“As the night follows the day, VAT follows health care reform.” That’s how Charles Krauthammer started his Washington Post op-ed yesterday. He blissfully implies Uncle Sam can flip a switch and collect a trillion dollars over 10 years for every percentage point of VAT, “the ultimate cash cow.” I beg to differ.
Some of the lessons I learned from my experience formulating Al Ullman’s VAT proposal of 1979 include:
1. Like, the U.K. when it adopted its VAT in 1973, the U.S. will struggle for at least two years and probably longer to implement a VAT. Hundreds of thousands of small businesses would have to register with the IRS and have their sales and remittances monitored. The IRS would have to hire tens of thousands more agents. Exemptions will alleviate some of that problem, but a VAT exemption still hits those businesses with the tax. The income tax looks bad now, but wait until you see this.
2. Compared to our income tax, the VAT is regressive. The poor and the elderly will be particularly hard hit because they consume more than their income out of transfer payments and wealth. To alleviate that, there will be tremendous political pressure to “zero rate” food, housing, and medical services, roughly half of the VAT personal consumption tax base. My work with the Treasury Tax Model showed these zero rates yielded surprisingly little improvement in progressivity. Far better to let the poor and the elderly pay the tax and provide them with a refundable tax credit roughly equal to what they paid. Not only would this be quite complicated, it would increase fraud and IRS enforcement actions to stem fraud.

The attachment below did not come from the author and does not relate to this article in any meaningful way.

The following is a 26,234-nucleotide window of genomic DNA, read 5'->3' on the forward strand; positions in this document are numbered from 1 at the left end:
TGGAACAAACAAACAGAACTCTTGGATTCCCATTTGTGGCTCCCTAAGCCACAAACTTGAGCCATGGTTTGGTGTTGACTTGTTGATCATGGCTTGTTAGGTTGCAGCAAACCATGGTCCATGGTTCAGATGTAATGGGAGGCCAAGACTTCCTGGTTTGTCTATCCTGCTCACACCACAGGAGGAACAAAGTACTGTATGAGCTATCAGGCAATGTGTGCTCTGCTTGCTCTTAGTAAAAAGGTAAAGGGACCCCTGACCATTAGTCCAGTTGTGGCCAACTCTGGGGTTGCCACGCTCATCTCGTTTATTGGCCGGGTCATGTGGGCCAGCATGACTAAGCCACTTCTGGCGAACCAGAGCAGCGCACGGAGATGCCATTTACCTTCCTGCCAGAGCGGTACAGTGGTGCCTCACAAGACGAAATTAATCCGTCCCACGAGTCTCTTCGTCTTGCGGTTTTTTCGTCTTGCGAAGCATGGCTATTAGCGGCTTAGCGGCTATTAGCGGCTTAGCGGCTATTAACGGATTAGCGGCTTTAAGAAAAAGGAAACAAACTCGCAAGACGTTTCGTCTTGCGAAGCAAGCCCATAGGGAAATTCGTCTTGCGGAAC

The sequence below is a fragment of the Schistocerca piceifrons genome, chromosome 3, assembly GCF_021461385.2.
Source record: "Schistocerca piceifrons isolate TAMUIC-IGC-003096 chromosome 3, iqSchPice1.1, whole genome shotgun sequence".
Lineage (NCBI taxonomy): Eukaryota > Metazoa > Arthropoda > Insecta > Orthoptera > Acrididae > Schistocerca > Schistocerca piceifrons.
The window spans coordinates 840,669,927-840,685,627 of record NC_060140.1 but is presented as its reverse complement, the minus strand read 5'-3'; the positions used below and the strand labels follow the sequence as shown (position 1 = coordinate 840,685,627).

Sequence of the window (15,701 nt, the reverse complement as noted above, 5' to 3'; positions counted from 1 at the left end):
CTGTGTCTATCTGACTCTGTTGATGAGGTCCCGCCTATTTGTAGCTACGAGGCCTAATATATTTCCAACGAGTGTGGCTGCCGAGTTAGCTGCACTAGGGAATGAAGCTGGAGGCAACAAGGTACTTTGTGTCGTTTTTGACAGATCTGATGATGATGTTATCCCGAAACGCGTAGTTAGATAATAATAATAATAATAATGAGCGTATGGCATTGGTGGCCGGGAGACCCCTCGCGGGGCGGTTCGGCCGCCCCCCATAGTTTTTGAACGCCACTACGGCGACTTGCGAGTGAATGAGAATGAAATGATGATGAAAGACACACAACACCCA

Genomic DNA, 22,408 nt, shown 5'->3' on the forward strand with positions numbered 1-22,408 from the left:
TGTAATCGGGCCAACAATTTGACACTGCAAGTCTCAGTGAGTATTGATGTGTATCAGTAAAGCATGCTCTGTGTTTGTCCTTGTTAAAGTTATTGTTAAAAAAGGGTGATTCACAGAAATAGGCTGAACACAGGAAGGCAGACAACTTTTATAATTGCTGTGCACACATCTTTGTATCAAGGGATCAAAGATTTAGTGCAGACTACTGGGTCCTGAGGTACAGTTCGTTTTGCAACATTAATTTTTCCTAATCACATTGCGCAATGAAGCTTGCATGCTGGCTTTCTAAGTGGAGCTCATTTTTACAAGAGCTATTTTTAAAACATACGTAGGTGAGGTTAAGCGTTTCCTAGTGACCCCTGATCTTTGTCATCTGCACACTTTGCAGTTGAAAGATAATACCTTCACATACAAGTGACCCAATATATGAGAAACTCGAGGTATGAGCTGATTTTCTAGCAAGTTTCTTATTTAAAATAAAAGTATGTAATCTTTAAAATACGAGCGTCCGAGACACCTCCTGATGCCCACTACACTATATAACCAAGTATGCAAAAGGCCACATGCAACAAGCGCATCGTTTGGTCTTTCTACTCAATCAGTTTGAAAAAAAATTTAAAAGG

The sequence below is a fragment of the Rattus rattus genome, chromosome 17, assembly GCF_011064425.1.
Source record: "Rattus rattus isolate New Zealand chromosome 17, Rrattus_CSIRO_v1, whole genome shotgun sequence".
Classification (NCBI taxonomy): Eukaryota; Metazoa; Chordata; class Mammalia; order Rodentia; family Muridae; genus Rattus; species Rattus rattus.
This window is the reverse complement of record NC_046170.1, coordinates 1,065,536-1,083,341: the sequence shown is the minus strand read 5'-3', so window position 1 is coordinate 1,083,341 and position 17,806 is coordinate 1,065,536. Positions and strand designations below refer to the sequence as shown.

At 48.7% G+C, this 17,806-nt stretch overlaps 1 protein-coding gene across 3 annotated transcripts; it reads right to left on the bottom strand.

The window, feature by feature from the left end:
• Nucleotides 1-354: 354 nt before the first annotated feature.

3. Tax reformers lambast the complexity of our income tax with good reason, but somehow assume that the same people who legislated that complexity will bring legislate a clean VAT. Again, the U.K. experience is very instructive. Their VAT is notoriously complicated, and so would be ours.
4. I can’t think of a faster way to kill Rust Belt jobs than to impose a VAT. That’s because a VAT is a tax on wages plus old capital. Old capital would be doubly taxed because it was already taxed under the income tax and would be taxed again under the VAT. New capital would benefit under a VAT, but it would tend to create higher value added jobs that Rust Belt workers might not qualify for. Labor intensive industries would be particularly hard hit by a VAT.
5. Housing would be hurt be a VAT even if it is zero rated. Studies have shown that approximately half of the economic gains from a VAT result from shifting capital from housing to business.
6. Exporters would benefit from a VAT, but that benefit would be partially offset to the extend that the dollar appreciated against the currencies of our trading partners. Conversely, importers would be hurt with some relief from the dollar appreciation.
7. State government sales tax revenues would be directly impacted by a federal VAT. That’s why some have called for a portion of the federal VAT to be allocated back to the states. This would be an additional complication and would be subject to lots of political tinkering.